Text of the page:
"No doubt the combination of rising interest rates, higher taxes, and fewer government services is distasteful to voters. Nevertheless, this is our future like it or not," said Albert Lu, managing director and chief portfolio manager of WB Advisors.

"Taking our economic medicine sooner rather than later will undoubtedly trigger a recession but in time will give us the robust recovery we all desire while keeping consumer prices from running away," Lu added.

Will Congress Steer The Nation From The Fiscal Cliff?

Economists are split on this one.

Some say they can't imagine anything getting done until the Presidential election. From now until Nov. 6, the campaign cycle will likely exacerbate differences between the two parties. Thus it will be hard for any politician to signal to those across the aisle or to the markets that a compromise is possible.

House Speaker John Boehner recently said he would "draw a line in the sand" and insist on spending cuts "greater than the debt limit increase."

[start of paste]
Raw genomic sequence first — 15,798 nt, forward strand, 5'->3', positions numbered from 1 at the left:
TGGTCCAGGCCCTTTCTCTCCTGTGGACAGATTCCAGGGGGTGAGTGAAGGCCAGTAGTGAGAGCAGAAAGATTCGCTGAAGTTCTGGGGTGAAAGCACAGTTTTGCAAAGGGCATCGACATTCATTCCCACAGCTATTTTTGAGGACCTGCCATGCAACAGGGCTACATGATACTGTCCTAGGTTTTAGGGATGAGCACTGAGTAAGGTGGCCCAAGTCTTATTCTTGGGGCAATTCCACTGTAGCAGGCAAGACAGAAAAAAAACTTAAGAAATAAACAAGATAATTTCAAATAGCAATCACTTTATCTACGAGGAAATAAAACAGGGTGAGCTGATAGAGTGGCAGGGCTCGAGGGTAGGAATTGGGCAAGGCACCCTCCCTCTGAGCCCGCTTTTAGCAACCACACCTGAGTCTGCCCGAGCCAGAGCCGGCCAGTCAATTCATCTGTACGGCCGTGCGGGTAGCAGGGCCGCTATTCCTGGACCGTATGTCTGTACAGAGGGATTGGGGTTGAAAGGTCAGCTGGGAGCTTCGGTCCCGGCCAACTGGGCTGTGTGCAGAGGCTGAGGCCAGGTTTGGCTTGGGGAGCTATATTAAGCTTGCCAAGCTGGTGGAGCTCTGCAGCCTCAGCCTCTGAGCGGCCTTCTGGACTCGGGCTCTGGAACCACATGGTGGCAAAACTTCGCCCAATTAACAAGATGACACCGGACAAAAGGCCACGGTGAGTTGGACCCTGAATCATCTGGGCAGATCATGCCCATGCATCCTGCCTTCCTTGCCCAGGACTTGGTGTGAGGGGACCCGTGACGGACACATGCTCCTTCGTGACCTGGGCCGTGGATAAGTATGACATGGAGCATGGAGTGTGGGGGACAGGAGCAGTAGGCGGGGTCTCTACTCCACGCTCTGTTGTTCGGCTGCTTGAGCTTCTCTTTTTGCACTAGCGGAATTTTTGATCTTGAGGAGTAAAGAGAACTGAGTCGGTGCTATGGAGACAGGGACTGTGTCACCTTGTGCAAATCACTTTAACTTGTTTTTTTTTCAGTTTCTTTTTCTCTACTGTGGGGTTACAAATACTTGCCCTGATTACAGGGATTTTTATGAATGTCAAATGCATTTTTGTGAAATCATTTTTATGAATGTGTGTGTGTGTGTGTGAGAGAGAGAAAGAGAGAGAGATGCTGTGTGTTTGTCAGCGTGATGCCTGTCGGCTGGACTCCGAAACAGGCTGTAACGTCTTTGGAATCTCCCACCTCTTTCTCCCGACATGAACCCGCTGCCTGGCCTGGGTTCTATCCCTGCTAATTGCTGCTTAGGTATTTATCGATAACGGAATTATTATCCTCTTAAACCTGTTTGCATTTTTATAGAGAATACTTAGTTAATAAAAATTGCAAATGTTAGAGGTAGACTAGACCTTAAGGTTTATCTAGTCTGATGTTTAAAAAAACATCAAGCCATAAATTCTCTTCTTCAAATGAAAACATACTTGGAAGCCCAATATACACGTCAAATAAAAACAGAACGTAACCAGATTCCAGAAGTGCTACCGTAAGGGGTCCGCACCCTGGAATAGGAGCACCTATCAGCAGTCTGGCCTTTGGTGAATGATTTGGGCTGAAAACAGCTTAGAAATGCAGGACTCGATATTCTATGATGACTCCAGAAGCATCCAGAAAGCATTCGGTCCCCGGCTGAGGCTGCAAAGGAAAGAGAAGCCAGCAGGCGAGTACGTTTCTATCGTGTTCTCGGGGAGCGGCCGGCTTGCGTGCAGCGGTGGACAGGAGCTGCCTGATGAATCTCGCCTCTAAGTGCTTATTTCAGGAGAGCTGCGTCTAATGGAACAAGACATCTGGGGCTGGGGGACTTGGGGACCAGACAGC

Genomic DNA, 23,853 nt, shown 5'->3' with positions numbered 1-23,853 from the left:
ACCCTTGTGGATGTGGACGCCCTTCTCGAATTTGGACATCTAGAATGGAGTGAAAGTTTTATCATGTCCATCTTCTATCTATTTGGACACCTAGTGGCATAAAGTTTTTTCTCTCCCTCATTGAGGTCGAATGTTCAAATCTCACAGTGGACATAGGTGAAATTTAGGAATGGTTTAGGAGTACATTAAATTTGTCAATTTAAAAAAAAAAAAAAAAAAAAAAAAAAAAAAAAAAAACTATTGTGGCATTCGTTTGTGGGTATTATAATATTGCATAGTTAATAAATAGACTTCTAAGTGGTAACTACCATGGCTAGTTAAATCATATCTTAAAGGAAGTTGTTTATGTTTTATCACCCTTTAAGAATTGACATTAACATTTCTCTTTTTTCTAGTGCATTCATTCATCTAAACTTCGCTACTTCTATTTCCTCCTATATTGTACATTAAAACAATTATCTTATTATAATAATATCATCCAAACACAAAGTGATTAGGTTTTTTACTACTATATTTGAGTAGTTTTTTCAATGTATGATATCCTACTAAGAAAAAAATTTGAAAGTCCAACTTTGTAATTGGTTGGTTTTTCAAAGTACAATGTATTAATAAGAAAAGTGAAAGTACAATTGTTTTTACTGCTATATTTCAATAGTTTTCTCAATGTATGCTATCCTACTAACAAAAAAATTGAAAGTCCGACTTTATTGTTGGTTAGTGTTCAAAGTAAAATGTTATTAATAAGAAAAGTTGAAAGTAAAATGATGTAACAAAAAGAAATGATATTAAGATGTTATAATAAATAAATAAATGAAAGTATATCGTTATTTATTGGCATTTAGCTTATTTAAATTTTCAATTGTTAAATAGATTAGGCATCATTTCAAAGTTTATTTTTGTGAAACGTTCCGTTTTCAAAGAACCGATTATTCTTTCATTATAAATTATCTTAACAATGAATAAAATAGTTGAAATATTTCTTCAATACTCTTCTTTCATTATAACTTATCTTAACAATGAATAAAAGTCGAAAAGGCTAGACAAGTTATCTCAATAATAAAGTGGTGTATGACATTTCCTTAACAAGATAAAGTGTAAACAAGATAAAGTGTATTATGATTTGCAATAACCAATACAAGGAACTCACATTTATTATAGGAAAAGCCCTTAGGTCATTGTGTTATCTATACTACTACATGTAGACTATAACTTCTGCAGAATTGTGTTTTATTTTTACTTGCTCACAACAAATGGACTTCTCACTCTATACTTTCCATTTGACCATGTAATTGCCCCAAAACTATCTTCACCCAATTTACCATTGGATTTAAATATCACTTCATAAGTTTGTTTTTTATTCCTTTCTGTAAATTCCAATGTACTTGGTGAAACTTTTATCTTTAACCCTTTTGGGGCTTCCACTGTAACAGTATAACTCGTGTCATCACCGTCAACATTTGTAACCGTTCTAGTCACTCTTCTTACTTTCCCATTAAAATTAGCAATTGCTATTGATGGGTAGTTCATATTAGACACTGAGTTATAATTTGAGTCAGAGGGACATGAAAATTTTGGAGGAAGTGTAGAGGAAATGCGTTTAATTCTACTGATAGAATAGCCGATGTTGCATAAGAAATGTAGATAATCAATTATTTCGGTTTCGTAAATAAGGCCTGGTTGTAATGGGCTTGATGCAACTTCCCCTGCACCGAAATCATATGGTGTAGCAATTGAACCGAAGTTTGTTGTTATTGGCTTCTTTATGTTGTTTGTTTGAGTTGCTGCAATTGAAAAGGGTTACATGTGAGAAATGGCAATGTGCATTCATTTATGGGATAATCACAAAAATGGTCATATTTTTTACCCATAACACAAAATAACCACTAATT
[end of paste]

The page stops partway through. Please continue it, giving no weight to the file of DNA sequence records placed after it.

"Unfortunately, we are also going to be dealing with a lame duck Congress," said Rick Scott, senior managing director of L&S Advisors Inc.

Divisions within both the House and Senate will remain, regardless of who is inaugurated on Jan. 20, 2013, Ethan S. Harris, North American economist for Bank of America Merrill Lynch, wrote in a May 30 note.

"Even if one party sweeps, the minority party will likely have enough votes (40) to slow or block legislation in the Senate. Quickly passing a budget plan early next year will be a challenge," Harris said.

Goldman's Alec Phillips, a political analyst and economist, figures that the only way Washington will avoid the fiscal cliff is if Obama wins the presidency and the current balance of power in Congress is maintained. With the status quo in place, there will be more motivation to get a deal worked out before Armageddon than after.

On the other hand, if Republicans win control of the Senate or the White House, the likelihood that Congress would enact a long-term extension of expiring tax cuts before year-end would be virtually nil, since Republicans would be in a better position to enact their preferred policies in early 2013.

"Democrats in Congress might also prefer to let them take responsibility for these issues, since an increase in the debt limit is likely to be necessary at around the same time, and lawmakers of both parties would rather avoid responsibility for increasing the debt limit if possible," Phillips said in an April 4 note.

Some experts are more optimistic, however.

"Politicians' bark is worse than their bite," Michael Hanson, senior U.S. economist for Bank of America Merrill Lynch, wrote in a May 4 note. "Faced with a weak economy and financial markets, we would expect both sides to eventually capitulate."